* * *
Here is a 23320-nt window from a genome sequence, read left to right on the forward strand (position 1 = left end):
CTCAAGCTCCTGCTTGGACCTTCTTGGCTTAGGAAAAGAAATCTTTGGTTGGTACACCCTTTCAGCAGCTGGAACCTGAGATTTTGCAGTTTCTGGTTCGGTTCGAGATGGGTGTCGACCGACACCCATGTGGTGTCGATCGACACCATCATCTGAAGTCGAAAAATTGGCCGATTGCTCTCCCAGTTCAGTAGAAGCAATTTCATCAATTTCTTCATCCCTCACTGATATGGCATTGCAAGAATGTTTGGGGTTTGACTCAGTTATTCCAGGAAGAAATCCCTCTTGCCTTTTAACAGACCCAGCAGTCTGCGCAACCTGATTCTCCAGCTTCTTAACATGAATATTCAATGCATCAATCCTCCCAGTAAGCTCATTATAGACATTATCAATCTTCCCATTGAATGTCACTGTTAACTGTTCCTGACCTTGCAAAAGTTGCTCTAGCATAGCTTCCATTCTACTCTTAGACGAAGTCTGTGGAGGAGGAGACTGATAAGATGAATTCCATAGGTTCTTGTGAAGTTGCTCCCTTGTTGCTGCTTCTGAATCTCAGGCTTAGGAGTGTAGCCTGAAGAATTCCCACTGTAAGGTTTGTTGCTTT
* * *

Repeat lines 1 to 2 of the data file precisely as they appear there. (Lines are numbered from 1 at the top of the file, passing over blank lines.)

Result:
Here is a 23320-nt window from a genome sequence, read left to right on the forward strand (position 1 = left end):
CTCAAGCTCCTGCTTGGACCTTCTTGGCTTAGGAAAAGAAATCTTTGGTTGGTACACCCTTTCAGCAGCTGGAACCTGAGATTTTGCAGTTTCTGGTTCGGTTCGAGATGGGTGTCGACCGACACCCATGTGGTGTCGATCGACACCATCATCTGAAGTCGAAAAATTGGCCGATTGCTCTCCCAGTTCAGTAGAAGCAATTTCATCAATTTCTTCATCCCTCACTGATATGGCATTGCAAGAATGTTTGGGGTTTGACTCAGTTATTCCAGGAAGAAATCCCTCTTGCCTTTTAACAGACCCAGCAGTCTGCGCAACCTGATTCTCCAGCTTCTTAACATGAATATTCAATGCATCAATCCTCCCAGTAAGCTCATTATAGACATTATCAATCTTCCCATTGAATGTCACTGTTAACTGTTCCTGACCTTGCAAAAGTTGCTCTAGCATAGCTTCCATTCTACTCTTAGACGAAGTCTGTGGAGGAGGAGACTGATAAGATGAATTCCATAGGTTCTTGTGAAGTTGCTCCCTTGTTGCTGCTTCTGAATCTCAGGCTTAGGAGTGTAGCCTGAAGAATTCCCACTGTAAGGTTTGTTGCTTT